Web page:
Fenland showjumper achieves her dream after suffering near career-ending stroke
PUBLISHED: 12:01 14 September 2020 | UPDATED: 12:01 14 September 2020
A showjumper from the Fens who thought she would never ride again after suffering a stroke has achieved her dream by competing at one of the sport’s most well-known events.
Bianca Seward-Morris from Chatteris suffered a stroke while at hospital for a dermatologist appointment last year, when she felt her hand and leg were not working as normal.
After her doctor suspected a migraine, Bianca then failed to stand up on her own, her speech deteriorated and was sent to A&E as a precaution before undergoing an MRI scan.
Speaking to the Horse & Hound magazine, Bianca said: “I came back and they said ‘you’ve had a stroke’.
“I was so shocked; everyone had kept saying it was a migraine, and that I was too young to have a stroke.”
Following the stroke, Bianca endured severe headaches, her speech was slow, suffered from insomnia and her co-ordination had deteriorated.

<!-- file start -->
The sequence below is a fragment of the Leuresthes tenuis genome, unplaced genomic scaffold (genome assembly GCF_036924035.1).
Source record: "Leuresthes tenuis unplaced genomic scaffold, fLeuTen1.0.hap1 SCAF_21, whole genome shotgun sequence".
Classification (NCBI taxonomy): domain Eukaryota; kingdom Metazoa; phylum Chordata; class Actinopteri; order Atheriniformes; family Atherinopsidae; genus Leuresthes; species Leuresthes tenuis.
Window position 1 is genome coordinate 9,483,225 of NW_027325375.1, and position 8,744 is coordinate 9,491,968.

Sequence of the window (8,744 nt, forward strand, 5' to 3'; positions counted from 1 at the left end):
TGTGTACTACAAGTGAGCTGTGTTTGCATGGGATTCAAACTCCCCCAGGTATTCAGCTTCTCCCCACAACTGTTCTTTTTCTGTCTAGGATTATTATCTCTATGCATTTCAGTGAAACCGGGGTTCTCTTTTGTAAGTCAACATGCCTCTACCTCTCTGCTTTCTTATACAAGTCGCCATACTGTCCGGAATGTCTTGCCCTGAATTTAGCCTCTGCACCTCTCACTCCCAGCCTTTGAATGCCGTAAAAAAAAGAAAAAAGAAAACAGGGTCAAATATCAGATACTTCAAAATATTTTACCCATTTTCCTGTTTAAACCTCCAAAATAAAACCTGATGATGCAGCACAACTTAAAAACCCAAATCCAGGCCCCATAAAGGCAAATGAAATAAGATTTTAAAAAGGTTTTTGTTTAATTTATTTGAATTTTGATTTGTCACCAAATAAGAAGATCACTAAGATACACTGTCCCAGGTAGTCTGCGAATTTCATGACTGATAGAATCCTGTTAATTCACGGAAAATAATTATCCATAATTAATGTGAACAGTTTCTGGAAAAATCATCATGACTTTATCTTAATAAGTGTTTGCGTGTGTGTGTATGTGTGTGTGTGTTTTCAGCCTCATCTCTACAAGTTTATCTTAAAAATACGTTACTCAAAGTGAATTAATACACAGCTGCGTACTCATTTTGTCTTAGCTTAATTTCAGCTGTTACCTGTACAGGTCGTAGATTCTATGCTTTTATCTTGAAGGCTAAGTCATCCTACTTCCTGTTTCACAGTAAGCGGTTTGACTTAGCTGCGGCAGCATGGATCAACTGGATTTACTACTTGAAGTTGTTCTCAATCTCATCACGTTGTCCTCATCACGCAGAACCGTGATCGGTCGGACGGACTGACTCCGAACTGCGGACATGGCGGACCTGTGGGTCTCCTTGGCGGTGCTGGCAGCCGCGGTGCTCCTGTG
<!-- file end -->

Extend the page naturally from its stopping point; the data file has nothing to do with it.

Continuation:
“One of the most worrying things when it came to riding again was how bad my balance was; I thought if I couldn’t get that, I wouldn’t be able to get back on a horse,” she said.
“I said to them at the hospital, ‘I don’t care if I can’t do anything else, as long as I can showjump again’.”
Since returning to the saddle around Christmas last year, Bianca competed in the 1.40m class with her 16-year-old gelding Just For Spot at the All England Jumping Championships at Hickstead between September 2-6.
Bianca, who has 15 horses, prepared for the event by riding with her appaloosa Dino in July when they jumped a 1.15m class before applying to enter Hickstead.
But although she admitted she has not totally overcome the after-effects of her stroke, Bianca is grateful she could finally return to the competitive arena.
“I had always thought you have a stroke and you’re back to normal; that’s not it at all,” she said.
“I didn’t think it would be possible to get back into the showjumping arena again, but we have done it. I want to raise awareness of strokes in the young, and to show that life can go on after a stroke.
“Dino’s amazing, and when I feel most normal is when I’m on a horse.”
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